Love & Hate: I Hate Working at Home Over Summer Vacation

While I think of myself as an at-home mom, the truth is I am a work-at-home parent. During the school year, just like my at-home counterparts, I do a little housework the minute my kids leave for school in the morning, but after that I can’t hit the bon-bons and chat shows. Nope. When the kids are gone, I have to get to work.

Many days I am on the phone and at the laptop the whole time my girls are at school, taking a little time out for laundry and to change out of my jammies, lest the UPS man happen by and catch me all a-fright.

So, what happens to parents like me when the end-of-school day bell rings for the last time in June?

Well, it can be a little rough.

Up until the last day of school, the biggest obstacle to getting my work done was my dog, Q.T. A few weeks back I had to interrupt a telephone interview with a gentleman to prevent Q.T. from consuming the contents of a tube of toothpaste he was chewing enthusiastically.

Now, if I had been interviewing the president, I could have let Q.T. take his chances with Colgate. Whatever happened, at least he would have had shiny white teeth and fresh breath.

The kids? You can’t just let them chew the tube. You have to supervise.

Now that it’s summer, I have Suzi. I can tell my impetuous little dear a dozen times that "Mommy has to talk to someone on the phone so everybody has to be quiet for a few minutes," or "Mommy has a big deadline tomorrow and needs to concentrate." But if something bothers Suzi, she wants Mom Services now! She will not be stopped from screaming or demanding to see me immediately – whether I’m sitting at the kitchen table waving my arms at her to shush, or barricaded in my bedroom with two dressers pushed up against the door.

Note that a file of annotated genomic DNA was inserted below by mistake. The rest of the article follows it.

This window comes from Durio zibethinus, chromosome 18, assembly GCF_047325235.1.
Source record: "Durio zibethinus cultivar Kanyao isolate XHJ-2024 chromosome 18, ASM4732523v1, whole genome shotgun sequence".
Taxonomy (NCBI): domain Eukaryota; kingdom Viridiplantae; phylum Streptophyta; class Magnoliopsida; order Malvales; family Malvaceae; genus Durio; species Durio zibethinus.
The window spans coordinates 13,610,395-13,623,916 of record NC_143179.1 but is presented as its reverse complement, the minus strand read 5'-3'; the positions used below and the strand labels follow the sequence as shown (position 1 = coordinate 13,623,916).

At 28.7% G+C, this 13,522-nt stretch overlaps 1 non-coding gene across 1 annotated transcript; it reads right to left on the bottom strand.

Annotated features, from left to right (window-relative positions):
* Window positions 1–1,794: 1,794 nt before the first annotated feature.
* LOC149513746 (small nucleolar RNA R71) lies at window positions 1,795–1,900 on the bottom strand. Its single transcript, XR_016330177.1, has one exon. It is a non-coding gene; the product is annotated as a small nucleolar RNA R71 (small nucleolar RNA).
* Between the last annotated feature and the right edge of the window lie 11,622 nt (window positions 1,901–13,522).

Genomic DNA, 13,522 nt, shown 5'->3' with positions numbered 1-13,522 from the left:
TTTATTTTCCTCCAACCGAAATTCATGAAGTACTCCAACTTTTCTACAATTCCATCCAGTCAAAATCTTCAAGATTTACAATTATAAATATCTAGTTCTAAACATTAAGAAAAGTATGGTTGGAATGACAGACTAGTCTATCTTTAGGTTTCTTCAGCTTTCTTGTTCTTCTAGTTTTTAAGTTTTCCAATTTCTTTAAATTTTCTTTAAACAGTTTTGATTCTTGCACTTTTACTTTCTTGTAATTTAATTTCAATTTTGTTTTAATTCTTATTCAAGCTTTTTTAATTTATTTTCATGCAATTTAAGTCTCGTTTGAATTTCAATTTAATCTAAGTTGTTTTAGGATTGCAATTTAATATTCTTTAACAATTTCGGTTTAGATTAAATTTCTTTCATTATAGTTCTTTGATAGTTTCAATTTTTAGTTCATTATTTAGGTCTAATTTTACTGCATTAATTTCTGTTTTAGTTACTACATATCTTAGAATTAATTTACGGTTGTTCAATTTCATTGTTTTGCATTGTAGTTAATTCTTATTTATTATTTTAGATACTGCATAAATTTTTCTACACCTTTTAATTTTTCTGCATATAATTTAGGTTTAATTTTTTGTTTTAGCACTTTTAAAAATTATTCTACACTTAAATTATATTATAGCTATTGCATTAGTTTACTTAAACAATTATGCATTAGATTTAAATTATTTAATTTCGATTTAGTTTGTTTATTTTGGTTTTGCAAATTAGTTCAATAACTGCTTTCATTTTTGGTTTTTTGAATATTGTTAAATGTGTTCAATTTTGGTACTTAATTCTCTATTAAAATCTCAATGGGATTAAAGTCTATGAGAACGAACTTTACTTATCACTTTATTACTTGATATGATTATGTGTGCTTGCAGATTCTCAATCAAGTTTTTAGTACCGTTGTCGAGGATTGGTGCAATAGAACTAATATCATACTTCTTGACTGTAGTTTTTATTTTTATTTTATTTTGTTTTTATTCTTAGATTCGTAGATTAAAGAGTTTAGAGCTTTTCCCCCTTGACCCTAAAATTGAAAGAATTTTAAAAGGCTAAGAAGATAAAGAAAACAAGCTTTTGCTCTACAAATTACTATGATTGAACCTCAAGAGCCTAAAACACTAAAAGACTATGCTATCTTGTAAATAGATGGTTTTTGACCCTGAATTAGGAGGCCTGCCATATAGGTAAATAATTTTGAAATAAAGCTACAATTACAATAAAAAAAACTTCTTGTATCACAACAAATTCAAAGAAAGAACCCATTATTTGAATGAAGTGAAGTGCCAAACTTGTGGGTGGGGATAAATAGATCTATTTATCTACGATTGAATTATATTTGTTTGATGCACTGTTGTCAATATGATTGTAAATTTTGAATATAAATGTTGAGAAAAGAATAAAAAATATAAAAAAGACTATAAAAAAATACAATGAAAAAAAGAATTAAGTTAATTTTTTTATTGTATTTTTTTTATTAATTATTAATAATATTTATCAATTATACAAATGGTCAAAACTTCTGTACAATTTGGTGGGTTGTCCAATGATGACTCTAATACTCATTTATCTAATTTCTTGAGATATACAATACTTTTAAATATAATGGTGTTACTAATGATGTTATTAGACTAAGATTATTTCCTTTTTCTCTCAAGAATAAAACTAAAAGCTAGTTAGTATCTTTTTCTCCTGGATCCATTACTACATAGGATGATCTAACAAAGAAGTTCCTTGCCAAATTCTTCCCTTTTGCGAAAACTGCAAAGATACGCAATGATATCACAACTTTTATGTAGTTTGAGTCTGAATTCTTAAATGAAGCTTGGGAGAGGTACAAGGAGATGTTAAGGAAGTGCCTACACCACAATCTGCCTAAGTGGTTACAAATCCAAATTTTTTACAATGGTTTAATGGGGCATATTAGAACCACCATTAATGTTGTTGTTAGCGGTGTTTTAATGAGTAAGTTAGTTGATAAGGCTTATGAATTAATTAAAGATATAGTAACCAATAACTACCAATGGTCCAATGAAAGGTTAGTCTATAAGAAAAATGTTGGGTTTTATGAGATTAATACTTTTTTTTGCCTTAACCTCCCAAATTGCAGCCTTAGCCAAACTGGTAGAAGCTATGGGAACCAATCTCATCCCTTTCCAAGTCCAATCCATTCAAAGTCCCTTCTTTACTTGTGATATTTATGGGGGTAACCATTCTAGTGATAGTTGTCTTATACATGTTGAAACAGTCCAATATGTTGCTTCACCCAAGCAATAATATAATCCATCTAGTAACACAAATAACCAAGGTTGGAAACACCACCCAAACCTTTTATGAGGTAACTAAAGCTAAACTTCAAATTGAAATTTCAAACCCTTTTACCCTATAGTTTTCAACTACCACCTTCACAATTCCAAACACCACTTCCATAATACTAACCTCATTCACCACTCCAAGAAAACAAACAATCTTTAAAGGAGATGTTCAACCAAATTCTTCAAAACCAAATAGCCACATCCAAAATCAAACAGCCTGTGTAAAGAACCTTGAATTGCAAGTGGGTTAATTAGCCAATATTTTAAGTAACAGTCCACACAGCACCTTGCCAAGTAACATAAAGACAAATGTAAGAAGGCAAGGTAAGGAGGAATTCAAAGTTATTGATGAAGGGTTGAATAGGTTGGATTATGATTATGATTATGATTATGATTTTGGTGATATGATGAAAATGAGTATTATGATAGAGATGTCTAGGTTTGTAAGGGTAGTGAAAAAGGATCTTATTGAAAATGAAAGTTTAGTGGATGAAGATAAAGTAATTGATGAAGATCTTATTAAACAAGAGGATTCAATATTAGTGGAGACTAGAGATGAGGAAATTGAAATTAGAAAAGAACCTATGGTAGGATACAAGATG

Suzi must be heard!

The summer may be less challenging with my older daughter. These days Patti, my tween, loves to make herself scarce. She has figured out that if she stays just outside of my line of sight, I won’t look at her and remember a chore I wanted her to do. Smart girl. But the challenge is, like a twist on the Nanny McPhee line, the less your kids think they need you, the more they really do. So now is hardly the time to let my 10-year-old run wild.

Sure I would love to chuck all the work and devote myself to making my girls’ summer a rewarding and educational one. I’d love to travel all over and tutor them four hours a day. And I will do my best. But the economic reality is Mommy needs to work. And that makes for bored, sometimes ignored kiddos.


Well, I know I’m not the only parent fearing the long days of summer that lie ahead and all the challenges that they’ll bring.

But at least there are some wonderful things about summer vacation…

I get to reconnect with my girls, who have started calling me by their teachers’ names (!).

The weather is wonderful.

We get to sleep in.

No more 40 pages of assorted papers coming home every week.

No more packing lunches.

Our summer trip is coming up.

And school starts in just 70 days (gulp).


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